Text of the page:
July 2, 2019
With a turnout of 450 health, behavioral and I-DD stakeholders including leaders from Providers, LME/MCOs, Standard Plan Managers, Public Health, NC Department of Health and Human Services leadership, Advocates, Consumers and Family Members, and a variety of vendor organizations, the i2i Pathways 2 Progress opening and closing plenary topics were timely and thought provoking, covering different aspects of how to succeed in our changing system.
The opening session The Power of Words: Reframing Human Services to Leverage Support was an important examination of how we communicate about our services.
The presentation by Judith Gethner, Executive Director, Illinois Partners for Human Service focused on how health and human service organizations must reframe how we talk about our services so that we move from a “charity” mindset to discussing our work as a vehicle that helps everyone reach their full potential.
Gethner said, “The human services sector has been communicating in much the same way since its origin in the 18th century. More importantly, the words that we are using are deeply embedded in negative societal views, which continue to impact our sector’s problem with perception. When we reframe our language, we avoid those highly unproductive perceptions and focus on the collective well-being, on why and how services affect and benefit everyone. The key is to have our messaging resonate with the general public to demonstrate that it takes all of us to fix the problem and that there is a solution that benefits everyone.”
Gethner’s message had an immediate effect with several attendees from varying organizations commenting that based on this presentation, they would be going back to their offices to review their brochures, handbooks, social media, etc.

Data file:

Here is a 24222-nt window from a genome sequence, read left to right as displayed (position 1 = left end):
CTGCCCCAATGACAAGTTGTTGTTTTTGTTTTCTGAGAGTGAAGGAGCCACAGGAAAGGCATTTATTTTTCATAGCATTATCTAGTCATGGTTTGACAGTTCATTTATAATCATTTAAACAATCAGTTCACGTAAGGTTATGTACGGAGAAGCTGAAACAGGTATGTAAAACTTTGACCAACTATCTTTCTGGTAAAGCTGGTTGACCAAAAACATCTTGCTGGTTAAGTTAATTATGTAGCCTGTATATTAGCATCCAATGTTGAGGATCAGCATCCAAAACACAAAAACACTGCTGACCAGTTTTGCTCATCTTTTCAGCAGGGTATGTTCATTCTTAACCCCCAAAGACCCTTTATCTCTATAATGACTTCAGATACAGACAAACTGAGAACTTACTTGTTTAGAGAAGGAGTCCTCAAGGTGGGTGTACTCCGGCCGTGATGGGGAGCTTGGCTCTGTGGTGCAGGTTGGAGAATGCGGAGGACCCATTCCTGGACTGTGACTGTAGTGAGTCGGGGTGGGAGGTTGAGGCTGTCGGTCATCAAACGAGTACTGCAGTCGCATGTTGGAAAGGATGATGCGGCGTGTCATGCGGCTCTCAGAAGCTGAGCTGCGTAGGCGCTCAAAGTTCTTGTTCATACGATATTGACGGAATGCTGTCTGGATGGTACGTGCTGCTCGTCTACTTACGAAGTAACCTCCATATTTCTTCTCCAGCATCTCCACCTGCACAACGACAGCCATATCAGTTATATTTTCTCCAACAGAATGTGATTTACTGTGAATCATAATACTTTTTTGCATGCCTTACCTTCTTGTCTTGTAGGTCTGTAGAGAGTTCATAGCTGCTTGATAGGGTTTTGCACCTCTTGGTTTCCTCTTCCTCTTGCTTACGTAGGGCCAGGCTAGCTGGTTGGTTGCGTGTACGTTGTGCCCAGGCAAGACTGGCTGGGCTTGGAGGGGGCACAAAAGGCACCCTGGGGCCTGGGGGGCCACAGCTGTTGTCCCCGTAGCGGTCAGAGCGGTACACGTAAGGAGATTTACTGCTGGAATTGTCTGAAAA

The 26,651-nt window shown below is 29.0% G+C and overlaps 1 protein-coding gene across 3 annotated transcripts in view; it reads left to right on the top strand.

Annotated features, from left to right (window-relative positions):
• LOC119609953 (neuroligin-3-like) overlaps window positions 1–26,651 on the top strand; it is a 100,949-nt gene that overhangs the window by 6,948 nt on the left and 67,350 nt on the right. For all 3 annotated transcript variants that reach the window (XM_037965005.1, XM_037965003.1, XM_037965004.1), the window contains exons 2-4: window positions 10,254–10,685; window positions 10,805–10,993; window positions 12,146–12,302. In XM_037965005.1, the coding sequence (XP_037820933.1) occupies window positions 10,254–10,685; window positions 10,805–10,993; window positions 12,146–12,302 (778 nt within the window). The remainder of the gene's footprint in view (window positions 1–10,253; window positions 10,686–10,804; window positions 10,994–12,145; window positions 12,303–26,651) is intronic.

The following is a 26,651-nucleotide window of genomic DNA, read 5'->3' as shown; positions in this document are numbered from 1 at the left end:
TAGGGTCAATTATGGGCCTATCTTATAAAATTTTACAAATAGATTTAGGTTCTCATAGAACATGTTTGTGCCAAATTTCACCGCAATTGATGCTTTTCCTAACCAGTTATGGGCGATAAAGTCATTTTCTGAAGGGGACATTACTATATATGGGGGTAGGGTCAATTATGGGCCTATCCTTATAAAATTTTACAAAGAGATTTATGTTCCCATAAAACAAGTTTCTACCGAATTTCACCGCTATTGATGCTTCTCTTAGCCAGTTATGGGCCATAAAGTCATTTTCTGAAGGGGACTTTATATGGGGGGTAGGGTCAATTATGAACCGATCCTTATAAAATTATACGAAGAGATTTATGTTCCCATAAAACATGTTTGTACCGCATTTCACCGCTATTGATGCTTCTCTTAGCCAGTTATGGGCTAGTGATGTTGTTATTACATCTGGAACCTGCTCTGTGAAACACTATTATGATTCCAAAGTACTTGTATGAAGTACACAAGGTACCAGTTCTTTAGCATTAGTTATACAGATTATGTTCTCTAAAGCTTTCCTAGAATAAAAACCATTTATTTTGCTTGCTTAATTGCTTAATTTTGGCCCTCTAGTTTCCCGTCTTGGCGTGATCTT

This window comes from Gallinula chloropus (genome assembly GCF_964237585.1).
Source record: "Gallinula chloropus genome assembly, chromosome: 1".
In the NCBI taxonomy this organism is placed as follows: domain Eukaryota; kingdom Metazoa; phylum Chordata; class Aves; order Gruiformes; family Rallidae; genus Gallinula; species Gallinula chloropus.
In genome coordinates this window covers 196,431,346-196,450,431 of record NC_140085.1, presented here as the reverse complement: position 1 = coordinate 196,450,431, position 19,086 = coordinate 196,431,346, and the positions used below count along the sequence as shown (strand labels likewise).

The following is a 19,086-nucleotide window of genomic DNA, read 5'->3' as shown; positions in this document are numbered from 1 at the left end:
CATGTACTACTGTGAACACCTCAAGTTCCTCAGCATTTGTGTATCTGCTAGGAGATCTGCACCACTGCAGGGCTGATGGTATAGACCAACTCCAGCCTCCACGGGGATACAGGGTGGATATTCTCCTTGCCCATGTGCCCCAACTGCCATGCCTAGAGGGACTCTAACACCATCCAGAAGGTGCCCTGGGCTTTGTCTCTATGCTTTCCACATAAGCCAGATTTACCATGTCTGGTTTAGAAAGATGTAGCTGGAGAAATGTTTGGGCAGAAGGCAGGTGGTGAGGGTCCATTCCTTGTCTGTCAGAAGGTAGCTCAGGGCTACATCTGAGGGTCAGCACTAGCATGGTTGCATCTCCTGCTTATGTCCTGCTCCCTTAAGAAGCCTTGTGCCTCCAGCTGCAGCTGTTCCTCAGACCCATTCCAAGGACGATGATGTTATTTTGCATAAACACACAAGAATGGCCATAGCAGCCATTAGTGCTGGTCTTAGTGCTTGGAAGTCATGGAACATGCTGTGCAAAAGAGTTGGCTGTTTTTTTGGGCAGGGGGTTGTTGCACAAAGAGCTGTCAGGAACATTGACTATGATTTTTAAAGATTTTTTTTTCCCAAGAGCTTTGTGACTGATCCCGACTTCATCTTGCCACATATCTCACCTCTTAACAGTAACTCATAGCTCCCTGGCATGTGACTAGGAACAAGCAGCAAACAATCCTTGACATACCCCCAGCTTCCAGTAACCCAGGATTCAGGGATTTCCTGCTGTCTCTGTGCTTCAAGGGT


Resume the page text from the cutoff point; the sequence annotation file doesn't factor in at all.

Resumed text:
The closing plenary featured nationally known expert and influencer Monica Oss, CEO of OPEN MINDS to discuss Succeeding in a Value Based Health and Human Service Landscape: Keys to Balancing Performance, Measurement, Talent and Capital.
Oss’s two hour presentation offered attendees a full and robust look at the trends and movements in behavioral health and human services with the focus on how to remain competitive in the future. She covered areas such as the importance of consumerism, the role of technology in services and management, trends in care, how to optimize value, improving performance management, changes in brain science, market disrupters, workforce and management issues, evolving service delivery, performance based management and much more.
“This is time of great change – but also tremendous opportunity – in North Carolina,” said Ms. Oss. “The executive teams with a solid strategy for sustainability and a nimble management team to implement that strategy will see great success in the years ahead.”
Attendees were given plenty of “food for thought” as they left the conference as well as instructions on where to focus their time and energy moving forward.